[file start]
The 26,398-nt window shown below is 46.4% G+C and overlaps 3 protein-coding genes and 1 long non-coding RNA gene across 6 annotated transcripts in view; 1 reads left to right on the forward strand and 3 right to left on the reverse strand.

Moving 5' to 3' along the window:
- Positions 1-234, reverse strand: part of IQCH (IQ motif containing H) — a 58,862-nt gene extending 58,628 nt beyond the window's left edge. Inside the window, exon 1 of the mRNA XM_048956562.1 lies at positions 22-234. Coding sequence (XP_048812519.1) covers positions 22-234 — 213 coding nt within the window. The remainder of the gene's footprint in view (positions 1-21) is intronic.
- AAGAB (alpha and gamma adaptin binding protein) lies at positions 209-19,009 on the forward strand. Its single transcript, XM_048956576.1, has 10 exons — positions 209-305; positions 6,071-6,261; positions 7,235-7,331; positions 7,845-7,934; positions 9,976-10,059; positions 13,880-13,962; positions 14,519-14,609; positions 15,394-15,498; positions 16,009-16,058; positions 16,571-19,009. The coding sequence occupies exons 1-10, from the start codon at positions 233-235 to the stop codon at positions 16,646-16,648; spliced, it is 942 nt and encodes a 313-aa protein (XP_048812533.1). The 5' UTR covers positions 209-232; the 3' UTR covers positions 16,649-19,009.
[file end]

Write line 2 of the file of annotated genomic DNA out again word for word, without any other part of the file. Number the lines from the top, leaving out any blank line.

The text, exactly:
Moving 5' to 3' along the window: